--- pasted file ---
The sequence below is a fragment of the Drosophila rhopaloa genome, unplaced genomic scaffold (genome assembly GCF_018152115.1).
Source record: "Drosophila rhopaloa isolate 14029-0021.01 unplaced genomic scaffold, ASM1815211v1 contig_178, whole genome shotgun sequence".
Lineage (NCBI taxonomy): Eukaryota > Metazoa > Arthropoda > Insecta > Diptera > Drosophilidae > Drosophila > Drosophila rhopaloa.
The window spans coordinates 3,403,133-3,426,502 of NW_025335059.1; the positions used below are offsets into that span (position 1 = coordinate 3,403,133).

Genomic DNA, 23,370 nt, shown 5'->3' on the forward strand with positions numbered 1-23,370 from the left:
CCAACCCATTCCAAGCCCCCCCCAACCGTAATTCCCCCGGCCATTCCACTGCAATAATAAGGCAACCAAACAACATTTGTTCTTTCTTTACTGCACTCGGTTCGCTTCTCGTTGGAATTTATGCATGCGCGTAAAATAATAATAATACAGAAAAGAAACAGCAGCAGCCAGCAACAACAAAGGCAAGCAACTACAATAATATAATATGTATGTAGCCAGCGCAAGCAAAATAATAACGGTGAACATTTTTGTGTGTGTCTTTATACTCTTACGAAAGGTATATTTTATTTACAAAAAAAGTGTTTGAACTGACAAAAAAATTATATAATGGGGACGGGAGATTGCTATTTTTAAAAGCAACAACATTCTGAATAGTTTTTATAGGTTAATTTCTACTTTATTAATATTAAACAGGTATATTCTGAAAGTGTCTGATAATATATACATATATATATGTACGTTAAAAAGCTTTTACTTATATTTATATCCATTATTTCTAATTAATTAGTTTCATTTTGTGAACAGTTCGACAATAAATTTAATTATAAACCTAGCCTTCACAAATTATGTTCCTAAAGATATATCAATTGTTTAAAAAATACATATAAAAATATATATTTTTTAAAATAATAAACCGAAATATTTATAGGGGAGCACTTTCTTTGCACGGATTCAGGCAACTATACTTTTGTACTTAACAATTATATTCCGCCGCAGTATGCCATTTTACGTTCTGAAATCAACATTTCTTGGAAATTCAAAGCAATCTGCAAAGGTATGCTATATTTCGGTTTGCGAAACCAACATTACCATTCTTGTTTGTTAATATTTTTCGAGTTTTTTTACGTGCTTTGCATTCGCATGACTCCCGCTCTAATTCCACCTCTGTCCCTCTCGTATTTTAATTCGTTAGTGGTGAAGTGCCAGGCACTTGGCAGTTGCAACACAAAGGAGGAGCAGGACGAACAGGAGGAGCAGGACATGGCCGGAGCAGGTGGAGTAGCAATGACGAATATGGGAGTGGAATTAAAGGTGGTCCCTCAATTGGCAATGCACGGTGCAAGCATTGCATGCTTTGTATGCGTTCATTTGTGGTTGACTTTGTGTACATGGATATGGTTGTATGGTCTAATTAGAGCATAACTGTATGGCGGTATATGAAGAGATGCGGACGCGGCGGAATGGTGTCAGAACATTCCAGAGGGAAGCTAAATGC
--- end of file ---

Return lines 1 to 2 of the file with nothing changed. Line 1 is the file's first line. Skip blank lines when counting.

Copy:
The sequence below is a fragment of the Drosophila rhopaloa genome, unplaced genomic scaffold (genome assembly GCF_018152115.1).
Source record: "Drosophila rhopaloa isolate 14029-0021.01 unplaced genomic scaffold, ASM1815211v1 contig_178, whole genome shotgun sequence".